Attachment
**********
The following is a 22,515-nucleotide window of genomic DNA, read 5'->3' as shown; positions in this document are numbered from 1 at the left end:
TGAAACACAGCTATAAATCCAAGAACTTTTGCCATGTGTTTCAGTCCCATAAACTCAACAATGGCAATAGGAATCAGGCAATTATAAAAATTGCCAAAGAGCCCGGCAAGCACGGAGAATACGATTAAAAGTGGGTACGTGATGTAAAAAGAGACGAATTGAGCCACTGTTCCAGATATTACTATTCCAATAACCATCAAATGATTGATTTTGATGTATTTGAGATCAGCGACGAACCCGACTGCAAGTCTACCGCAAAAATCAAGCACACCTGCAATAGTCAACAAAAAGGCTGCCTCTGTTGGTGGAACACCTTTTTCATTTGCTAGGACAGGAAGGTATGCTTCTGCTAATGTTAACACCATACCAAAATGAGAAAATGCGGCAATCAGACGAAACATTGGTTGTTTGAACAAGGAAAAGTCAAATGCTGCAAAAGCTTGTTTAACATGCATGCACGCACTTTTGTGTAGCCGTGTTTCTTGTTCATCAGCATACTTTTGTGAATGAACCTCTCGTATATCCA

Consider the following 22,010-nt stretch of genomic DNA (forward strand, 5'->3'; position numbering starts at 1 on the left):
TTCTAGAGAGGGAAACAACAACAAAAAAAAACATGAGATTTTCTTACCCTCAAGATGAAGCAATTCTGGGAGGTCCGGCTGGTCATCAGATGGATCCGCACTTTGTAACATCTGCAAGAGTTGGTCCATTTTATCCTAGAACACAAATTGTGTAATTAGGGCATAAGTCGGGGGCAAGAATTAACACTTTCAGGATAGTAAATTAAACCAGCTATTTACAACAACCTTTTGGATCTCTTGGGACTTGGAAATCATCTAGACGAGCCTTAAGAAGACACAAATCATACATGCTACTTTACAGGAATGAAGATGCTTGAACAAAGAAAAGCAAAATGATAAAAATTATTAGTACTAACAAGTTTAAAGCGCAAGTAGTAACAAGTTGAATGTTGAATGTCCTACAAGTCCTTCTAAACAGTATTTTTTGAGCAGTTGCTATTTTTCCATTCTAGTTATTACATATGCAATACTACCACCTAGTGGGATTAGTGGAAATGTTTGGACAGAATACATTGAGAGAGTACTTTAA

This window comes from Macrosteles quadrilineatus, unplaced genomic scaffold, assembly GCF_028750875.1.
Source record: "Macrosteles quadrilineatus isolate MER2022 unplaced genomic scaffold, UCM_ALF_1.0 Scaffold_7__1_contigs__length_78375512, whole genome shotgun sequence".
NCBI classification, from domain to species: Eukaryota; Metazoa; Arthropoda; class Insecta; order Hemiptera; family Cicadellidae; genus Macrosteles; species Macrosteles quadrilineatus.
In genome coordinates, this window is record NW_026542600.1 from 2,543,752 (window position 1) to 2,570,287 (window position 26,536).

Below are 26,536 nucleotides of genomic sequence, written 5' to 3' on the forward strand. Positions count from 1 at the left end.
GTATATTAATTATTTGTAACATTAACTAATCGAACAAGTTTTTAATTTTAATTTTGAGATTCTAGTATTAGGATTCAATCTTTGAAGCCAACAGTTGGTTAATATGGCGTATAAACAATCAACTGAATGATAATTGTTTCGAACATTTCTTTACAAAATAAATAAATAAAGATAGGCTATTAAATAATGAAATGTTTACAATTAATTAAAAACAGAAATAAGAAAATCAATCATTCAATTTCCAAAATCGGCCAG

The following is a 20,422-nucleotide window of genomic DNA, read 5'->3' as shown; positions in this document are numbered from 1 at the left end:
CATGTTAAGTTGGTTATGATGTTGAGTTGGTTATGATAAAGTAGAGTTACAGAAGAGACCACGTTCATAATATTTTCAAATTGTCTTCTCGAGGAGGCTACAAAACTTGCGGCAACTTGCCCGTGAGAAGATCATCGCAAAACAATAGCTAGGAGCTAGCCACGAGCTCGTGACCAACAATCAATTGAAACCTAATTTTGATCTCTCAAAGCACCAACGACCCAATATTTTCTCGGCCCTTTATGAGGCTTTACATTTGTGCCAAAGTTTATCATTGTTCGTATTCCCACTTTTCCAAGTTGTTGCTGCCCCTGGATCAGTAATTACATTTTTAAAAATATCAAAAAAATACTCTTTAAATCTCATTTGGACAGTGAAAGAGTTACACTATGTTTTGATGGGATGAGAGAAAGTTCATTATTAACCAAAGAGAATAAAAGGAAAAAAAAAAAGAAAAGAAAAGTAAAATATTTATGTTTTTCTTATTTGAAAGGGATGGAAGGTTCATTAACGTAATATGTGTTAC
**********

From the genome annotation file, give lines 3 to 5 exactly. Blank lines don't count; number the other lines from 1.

Consider the following 22,010-nt stretch of genomic DNA (forward strand, 5'->3'; position numbering starts at 1 on the left):
TTCTAGAGAGGGAAACAACAACAAAAAAAAACATGAGATTTTCTTACCCTCAAGATGAAGCAATTCTGGGAGGTCCGGCTGGTCATCAGATGGATCCGCACTTTGTAACATCTGCAAGAGTTGGTCCATTTTATCCTAGAACACAAATTGTGTAATTAGGGCATAAGTCGGGGGCAAGAATTAACACTTTCAGGATAGTAAATTAAACCAGCTATTTACAACAACCTTTTGGATCTCTTGGGACTTGGAAATCATCTAGACGAGCCTTAAGAAGACACAAATCATACATGCTACTTTACAGGAATGAAGATGCTTGAACAAAGAAAAGCAAAATGATAAAAATTATTAGTACTAACAAGTTTAAAGCGCAAGTAGTAACAAGTTGAATGTTGAATGTCCTACAAGTCCTTCTAAACAGTATTTTTTGAGCAGTTGCTATTTTTCCATTCTAGTTATTACATATGCAATACTACCACCTAGTGGGATTAGTGGAAATGTTTGGACAGAATACATTGAGAGAGTACTTTAA

This window comes from Macrosteles quadrilineatus, unplaced genomic scaffold, assembly GCF_028750875.1.